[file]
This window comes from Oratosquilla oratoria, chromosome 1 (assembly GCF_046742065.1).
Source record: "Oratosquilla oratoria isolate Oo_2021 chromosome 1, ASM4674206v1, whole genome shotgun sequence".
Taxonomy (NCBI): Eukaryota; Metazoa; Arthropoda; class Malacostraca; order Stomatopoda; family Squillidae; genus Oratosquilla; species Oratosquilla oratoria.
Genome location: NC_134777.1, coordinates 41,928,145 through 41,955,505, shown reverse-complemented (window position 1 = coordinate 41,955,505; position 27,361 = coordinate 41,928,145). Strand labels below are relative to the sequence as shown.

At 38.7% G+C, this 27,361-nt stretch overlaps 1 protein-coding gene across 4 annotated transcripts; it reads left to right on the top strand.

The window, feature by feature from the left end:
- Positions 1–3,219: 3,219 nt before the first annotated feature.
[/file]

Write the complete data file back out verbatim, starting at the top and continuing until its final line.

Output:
This window comes from Oratosquilla oratoria, chromosome 1 (assembly GCF_046742065.1).
Source record: "Oratosquilla oratoria isolate Oo_2021 chromosome 1, ASM4674206v1, whole genome shotgun sequence".
Taxonomy (NCBI): Eukaryota; Metazoa; Arthropoda; class Malacostraca; order Stomatopoda; family Squillidae; genus Oratosquilla; species Oratosquilla oratoria.
Genome location: NC_134777.1, coordinates 41,928,145 through 41,955,505, shown reverse-complemented (window position 1 = coordinate 41,955,505; position 27,361 = coordinate 41,928,145). Strand labels below are relative to the sequence as shown.

At 38.7% G+C, this 27,361-nt stretch overlaps 1 protein-coding gene across 4 annotated transcripts; it reads left to right on the top strand.

The window, feature by feature from the left end:
- Positions 1–3,219: 3,219 nt before the first annotated feature.